Tutor helping student with Geography

How To Get An A In Geography – 7 Steps

 

Each subject, regardless of its relevance to your desired career, can teach us something.

 

English teaches us communication; mathematics shows us how to solve problems, Science explains the world around us and the arts push us to our creative limits. Geography is no exception. Geography gives students a global mindset through not only the study of the world’s environmental and social standings, but it’s potential.

 

Carbon dioxide trends in the atmosphere

 

We, at A Team understand that showing your skills in Geography is difficult…but we know it is doable. The study of Geography encompasses English, maths, history, science and more, which makes achieving an A so tricky. Don’t let this deter you. Geography is rewarding, exciting and so relevant to the evolving world around us.

1. Know your History

I can already hear the “Isn’t this how to get an A in Geography?” already. But it’s true, for one to understand the world around them, it’s imperative that one knows where it has been to know where it is going.

 

If you’re not the biggest fan of Geography, then I highly doubt you’re a History supporter either. However, the correlation and even causation (more on that soon) between the two is uncanny. Geography and History often get placed in the English/Maths or Cat/Dog category, like they are polar opposite subjects to only be studied one semester at a time.

 

This couldn’t be further from the truth. History dictates the future and fundamentally can shape the Geography around us. Take Climate change, for example, it might be an overused topic but its relevance is undeniable. This graph from NASA tells us that History is shaping our Geography.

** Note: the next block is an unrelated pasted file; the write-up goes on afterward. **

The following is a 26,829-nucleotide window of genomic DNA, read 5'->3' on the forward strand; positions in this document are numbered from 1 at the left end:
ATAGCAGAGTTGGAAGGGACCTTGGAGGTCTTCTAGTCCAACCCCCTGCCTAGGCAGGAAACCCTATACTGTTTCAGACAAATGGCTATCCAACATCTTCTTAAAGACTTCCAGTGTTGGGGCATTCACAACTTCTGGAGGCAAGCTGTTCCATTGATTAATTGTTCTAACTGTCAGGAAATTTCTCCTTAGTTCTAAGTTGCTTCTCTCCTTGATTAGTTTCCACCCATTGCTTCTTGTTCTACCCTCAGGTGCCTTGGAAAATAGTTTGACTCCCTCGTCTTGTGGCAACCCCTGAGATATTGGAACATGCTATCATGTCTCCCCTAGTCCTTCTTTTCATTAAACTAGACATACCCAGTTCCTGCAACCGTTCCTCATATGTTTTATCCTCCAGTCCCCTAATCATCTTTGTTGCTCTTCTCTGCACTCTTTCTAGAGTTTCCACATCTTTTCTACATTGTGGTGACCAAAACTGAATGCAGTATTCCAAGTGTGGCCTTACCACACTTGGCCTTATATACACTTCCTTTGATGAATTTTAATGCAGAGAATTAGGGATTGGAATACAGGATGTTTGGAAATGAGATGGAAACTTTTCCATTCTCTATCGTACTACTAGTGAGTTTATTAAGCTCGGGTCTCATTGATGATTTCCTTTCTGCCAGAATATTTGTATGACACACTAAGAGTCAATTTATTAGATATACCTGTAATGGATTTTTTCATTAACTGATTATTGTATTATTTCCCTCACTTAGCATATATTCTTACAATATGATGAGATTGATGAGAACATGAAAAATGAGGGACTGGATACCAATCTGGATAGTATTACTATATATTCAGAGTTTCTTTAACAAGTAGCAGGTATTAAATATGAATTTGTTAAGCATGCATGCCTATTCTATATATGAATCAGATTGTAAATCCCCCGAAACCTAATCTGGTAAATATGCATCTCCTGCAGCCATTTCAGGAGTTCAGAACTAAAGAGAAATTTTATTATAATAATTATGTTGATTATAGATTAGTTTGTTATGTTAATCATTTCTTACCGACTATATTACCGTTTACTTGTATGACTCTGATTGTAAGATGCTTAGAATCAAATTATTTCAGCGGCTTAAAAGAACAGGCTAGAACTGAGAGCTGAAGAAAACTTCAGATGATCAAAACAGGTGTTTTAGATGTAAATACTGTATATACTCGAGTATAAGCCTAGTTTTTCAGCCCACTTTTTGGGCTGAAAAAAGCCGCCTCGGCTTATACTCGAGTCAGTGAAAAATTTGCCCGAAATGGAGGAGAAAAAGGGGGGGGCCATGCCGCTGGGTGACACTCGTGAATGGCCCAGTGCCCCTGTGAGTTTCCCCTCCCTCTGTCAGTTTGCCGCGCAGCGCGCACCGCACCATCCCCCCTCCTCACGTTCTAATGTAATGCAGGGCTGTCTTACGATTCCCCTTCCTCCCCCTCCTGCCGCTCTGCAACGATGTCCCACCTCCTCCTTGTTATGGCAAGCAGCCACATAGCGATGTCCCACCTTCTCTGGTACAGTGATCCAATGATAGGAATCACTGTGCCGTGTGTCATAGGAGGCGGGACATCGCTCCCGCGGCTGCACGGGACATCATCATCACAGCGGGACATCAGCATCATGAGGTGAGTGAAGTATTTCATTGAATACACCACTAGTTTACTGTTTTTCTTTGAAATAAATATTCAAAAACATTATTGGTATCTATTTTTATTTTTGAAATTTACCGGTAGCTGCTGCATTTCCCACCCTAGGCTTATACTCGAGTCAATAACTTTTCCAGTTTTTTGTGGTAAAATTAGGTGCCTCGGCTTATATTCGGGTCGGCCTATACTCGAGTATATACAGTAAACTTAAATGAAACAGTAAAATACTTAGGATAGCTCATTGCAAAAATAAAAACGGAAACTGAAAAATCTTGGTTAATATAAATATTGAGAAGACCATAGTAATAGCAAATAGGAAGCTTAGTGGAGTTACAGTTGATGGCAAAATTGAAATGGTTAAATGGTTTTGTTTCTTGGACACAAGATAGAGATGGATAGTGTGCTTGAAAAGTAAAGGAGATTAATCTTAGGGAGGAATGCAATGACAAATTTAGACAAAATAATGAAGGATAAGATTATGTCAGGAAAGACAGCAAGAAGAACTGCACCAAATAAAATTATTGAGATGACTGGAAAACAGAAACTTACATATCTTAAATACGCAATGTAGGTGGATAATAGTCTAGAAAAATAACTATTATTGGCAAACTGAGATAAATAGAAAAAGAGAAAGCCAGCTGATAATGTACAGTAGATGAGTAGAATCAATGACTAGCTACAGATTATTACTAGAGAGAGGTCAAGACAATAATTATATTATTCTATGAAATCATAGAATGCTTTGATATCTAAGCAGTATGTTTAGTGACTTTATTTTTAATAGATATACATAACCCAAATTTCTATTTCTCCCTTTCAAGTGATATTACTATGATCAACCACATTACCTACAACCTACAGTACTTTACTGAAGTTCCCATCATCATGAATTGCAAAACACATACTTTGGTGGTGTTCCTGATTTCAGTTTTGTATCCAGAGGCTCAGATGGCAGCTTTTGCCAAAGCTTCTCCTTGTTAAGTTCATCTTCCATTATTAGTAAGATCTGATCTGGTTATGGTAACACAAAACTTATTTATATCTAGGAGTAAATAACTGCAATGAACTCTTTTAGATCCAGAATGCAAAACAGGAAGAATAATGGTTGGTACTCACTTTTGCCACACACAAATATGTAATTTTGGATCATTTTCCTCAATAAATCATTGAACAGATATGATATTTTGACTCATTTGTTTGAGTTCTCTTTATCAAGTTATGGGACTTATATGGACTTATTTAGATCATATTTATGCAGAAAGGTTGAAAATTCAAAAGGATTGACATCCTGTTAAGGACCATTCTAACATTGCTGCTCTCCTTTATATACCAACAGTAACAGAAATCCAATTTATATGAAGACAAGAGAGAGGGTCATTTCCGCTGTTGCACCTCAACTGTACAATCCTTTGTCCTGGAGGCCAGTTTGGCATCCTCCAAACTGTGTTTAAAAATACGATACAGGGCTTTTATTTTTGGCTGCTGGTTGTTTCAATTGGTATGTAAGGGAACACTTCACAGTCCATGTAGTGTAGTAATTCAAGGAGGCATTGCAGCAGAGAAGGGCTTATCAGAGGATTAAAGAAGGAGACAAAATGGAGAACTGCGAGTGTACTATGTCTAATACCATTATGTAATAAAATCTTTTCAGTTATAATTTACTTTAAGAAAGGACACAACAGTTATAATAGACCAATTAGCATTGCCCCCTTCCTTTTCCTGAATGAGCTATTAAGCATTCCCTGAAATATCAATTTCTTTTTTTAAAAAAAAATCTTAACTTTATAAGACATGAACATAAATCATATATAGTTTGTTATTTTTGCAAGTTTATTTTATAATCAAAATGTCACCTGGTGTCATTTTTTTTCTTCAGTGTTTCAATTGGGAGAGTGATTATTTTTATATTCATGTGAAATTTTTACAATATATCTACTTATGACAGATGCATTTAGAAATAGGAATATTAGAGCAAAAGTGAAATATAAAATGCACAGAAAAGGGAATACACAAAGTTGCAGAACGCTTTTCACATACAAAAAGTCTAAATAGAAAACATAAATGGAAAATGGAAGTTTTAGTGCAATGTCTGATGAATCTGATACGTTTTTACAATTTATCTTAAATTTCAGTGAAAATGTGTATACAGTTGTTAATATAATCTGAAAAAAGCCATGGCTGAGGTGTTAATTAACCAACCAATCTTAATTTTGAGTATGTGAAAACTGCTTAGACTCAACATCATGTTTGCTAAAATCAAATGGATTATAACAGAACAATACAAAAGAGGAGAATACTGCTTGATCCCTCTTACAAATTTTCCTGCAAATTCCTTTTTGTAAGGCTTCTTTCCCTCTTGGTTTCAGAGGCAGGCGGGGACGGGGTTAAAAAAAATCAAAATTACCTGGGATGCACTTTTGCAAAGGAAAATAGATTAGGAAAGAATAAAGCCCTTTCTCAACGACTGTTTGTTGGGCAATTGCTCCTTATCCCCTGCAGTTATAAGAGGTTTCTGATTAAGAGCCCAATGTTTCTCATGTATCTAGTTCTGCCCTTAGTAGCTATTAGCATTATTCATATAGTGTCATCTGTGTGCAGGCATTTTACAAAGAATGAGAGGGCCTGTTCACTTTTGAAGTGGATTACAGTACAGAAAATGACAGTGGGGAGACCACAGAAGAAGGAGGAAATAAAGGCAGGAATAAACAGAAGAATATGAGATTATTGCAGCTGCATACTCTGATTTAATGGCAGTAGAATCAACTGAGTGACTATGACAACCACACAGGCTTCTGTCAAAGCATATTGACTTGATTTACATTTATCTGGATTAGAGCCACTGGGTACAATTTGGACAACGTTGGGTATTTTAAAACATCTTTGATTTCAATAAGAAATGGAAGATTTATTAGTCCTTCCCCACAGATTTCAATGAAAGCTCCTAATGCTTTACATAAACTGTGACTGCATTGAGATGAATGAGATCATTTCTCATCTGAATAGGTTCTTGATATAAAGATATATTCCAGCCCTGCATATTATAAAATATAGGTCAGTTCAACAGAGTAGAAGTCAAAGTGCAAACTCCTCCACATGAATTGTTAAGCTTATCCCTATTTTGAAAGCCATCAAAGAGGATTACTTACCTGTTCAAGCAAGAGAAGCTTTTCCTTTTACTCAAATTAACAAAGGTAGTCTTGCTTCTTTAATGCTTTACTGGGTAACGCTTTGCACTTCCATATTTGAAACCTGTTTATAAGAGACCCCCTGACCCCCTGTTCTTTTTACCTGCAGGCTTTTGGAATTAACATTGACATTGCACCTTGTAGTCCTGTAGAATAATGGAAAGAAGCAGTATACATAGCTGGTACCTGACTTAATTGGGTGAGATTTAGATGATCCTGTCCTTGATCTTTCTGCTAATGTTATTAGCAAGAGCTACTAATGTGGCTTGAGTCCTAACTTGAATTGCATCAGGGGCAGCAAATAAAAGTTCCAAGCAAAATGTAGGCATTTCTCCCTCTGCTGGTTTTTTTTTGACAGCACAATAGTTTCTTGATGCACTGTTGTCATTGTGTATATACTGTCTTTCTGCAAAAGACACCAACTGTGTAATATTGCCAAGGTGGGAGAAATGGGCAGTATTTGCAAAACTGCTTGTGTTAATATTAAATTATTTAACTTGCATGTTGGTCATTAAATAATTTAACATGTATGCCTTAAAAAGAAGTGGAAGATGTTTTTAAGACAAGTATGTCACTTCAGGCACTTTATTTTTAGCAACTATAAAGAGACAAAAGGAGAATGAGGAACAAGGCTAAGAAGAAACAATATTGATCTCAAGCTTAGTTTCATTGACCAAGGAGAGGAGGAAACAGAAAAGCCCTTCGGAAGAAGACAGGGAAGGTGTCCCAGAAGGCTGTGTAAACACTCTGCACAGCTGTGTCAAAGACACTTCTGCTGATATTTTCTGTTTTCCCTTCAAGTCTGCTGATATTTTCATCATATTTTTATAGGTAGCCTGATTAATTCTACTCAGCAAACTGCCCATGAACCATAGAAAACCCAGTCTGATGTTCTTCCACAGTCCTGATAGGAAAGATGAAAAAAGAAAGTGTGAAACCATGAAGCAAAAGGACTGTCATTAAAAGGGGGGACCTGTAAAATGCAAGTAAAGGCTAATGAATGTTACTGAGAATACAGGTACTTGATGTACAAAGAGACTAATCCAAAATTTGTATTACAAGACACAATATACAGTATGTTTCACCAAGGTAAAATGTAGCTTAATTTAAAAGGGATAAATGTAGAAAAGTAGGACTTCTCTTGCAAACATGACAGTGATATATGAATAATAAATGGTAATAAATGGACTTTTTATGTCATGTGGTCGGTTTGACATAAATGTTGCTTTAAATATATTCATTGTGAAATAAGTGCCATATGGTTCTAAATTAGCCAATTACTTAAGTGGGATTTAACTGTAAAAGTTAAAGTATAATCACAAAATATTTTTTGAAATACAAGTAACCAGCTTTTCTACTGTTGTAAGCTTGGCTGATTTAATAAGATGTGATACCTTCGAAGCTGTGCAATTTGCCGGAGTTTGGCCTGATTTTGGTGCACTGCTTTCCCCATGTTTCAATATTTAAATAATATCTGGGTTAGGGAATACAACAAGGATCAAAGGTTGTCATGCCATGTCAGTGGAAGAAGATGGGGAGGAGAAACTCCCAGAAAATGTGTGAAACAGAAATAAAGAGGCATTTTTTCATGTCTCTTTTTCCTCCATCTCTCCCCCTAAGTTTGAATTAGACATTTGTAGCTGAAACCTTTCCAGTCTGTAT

You can see that Carbon Dioxide levels are twice as high as they ever have been in the past 68 years. Using this historical information, we can make not only make predictions and assumptions about the Geography of the world now but also the future!

2. Visualise

Speaking of graphs, the second tip is to translate as much data as you can into visual forms.

Translating data

 

 

See what I did there?

 

Geography is challenging to understand based on numerical data. Once translated into a visual depiction not only does it allow you to understand the data you are working with, it makes communicating your ideas and findings easier and more enjoyable for the reader.

 

At A Team Tuition, we believe in the three learning languages, the first being Aural (people who learn best by listening – the ‘sponge’ brain type), the second is Kinaesthetic (people who learn best using hands-on work) and finally is Visual learners (those who learn best by creating diagrams and visual representing data). Most people thrive and understand information best using visual stimuli, hence the pie graph above!